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Community and Q&A

Moisture/mold in attic

walshmfx | Posted in General Questions on

I have a gambrel style roof. Constantly battling mold. Live in update ny. The roof is almost vertical in the front. I doubt there is any soffitt ventilation that gets up to the attic. Small overhang in the back that is opened up. Ridge vent on top. I haven’t turned the humidifier on for a number of years and have been able to keep the mold under control. Turned humidifier on this year and went up a month ago and saw lots of mold. I sealed the electrical and vent pipe openings in the attic before blowing in insulation several years ago. Roofers suggest testing off plywood, replacing with OSB and adding edge vents to front and back. I also added a positive seal to the hatch going into the attic. Is there anyway to really prevent moisture from the house from getting into the attic? I’m hoping the added edge vents will provide enough ventilation. Also the top of the roof is very shallow and I think this frustrates the chimney effect to get air moving. Comments? Thanks.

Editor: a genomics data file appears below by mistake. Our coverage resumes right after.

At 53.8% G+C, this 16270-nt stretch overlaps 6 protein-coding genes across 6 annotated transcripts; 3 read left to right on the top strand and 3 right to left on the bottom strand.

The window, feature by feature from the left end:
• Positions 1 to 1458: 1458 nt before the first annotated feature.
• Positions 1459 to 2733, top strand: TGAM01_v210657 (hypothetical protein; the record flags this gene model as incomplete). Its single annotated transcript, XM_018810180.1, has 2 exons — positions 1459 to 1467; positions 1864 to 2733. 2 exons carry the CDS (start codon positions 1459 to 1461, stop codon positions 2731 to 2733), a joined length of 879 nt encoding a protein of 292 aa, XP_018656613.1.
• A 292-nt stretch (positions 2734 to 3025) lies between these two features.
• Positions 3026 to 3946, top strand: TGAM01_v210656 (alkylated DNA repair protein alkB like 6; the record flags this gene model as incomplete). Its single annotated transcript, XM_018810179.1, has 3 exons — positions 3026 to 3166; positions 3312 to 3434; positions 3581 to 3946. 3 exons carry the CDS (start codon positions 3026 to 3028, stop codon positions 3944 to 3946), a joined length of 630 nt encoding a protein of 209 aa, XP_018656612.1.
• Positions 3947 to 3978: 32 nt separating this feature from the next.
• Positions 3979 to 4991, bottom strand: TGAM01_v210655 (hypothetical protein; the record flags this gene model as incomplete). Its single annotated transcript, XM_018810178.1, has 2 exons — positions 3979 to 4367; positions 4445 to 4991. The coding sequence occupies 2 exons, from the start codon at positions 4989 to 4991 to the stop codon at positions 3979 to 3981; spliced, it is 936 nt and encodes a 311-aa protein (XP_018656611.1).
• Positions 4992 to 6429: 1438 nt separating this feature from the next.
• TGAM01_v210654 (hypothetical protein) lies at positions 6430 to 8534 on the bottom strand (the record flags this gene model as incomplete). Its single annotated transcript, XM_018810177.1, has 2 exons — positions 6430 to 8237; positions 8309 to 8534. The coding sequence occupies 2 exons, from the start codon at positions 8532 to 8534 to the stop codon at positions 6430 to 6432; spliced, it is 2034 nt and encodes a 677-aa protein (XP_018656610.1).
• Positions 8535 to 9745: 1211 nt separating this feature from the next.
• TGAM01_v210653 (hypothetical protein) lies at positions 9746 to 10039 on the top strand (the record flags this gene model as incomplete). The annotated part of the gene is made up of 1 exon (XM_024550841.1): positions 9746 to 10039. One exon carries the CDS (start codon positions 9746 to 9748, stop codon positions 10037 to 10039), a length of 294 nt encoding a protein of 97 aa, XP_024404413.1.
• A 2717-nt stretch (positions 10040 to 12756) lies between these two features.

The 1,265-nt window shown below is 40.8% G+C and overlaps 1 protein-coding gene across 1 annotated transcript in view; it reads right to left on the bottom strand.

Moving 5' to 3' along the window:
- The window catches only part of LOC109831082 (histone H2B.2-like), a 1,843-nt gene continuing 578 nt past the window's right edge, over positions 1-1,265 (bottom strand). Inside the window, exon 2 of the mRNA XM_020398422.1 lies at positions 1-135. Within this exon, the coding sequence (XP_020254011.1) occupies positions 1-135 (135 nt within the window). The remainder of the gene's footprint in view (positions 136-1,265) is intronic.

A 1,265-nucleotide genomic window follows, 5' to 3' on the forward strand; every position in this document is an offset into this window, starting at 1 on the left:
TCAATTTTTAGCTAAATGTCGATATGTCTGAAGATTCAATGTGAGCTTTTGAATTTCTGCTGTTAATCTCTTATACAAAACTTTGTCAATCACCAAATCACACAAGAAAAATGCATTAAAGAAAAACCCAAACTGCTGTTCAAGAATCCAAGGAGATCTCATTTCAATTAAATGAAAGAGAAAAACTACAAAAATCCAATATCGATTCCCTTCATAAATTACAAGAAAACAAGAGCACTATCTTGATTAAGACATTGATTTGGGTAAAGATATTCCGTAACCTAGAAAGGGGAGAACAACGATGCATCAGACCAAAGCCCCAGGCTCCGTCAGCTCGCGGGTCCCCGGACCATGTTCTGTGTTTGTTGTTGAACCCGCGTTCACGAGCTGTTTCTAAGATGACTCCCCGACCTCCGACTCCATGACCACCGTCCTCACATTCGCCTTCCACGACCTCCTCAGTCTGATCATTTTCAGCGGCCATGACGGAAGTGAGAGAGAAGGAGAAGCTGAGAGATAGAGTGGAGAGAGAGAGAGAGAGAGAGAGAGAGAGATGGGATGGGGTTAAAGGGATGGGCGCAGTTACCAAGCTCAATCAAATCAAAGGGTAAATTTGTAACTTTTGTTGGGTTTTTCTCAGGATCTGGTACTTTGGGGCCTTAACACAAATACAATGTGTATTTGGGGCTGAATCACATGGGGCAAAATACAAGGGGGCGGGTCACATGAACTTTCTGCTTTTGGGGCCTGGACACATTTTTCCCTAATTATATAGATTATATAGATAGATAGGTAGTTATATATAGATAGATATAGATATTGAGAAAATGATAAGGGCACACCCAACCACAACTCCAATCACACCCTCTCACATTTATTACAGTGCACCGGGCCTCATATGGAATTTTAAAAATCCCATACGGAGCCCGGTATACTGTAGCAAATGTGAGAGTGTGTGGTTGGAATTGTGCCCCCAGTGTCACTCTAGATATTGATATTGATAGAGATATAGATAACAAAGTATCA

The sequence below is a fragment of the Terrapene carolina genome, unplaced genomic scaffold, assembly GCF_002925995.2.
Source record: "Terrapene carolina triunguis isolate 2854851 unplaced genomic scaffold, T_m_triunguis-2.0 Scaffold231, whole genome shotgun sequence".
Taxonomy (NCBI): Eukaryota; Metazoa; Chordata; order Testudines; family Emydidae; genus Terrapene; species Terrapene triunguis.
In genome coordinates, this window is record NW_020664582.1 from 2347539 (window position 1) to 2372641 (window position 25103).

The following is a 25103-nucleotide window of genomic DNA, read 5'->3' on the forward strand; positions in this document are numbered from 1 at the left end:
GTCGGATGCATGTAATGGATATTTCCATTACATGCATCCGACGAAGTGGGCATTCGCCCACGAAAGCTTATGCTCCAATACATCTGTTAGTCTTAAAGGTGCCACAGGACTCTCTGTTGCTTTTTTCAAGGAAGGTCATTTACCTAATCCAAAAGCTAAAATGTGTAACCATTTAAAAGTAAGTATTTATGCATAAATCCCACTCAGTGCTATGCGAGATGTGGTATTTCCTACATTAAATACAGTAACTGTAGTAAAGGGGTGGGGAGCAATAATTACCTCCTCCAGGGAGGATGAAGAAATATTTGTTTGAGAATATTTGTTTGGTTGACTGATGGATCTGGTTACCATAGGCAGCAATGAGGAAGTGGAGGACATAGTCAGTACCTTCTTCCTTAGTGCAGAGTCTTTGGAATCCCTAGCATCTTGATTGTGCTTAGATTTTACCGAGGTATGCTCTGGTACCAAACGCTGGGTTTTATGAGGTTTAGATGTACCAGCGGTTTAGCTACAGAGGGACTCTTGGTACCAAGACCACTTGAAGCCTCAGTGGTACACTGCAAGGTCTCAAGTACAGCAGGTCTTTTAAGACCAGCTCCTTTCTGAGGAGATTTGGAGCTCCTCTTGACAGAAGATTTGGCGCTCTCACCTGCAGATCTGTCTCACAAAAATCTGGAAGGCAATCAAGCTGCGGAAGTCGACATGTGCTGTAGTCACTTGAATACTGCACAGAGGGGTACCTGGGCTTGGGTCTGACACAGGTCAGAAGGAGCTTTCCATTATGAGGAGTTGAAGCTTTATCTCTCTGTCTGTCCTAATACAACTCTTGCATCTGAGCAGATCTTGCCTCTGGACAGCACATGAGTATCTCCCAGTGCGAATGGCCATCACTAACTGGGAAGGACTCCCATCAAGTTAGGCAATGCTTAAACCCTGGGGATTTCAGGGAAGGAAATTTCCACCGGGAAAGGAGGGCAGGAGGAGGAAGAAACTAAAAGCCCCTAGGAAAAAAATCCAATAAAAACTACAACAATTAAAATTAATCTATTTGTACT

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Replies

  1. Expert Member
    BILL WICHERS | | #1

    I’m not so sure replacing plywood with OSB will make any difference. In many ways, plywood is actually the better product.

    If you’ve airsealed your ceilings, and that is more than just electrical and plumbing penetrations (ducts and top plates are big offenders too), then you’ll probably get the most benefit from adding soffit vents. It’s usually recommended that you have a little bit more intake venting (soffit vents) than outlet venting (ridge vents) so that the attic is under a slight positive pressure. If you have a ridge vent right now, and no real intake venting in the attic, then the ridge vent is putting the attic under a slight negative pressure. A negative pressure in the attic is going to pull whatever air/moisture it can up from your house to try to equalize the pressure. Basically having a ridge vent and no soffit vents is likely a major part of your attic moisture problems.

    Bill

  2. PAUL KUENN | | #2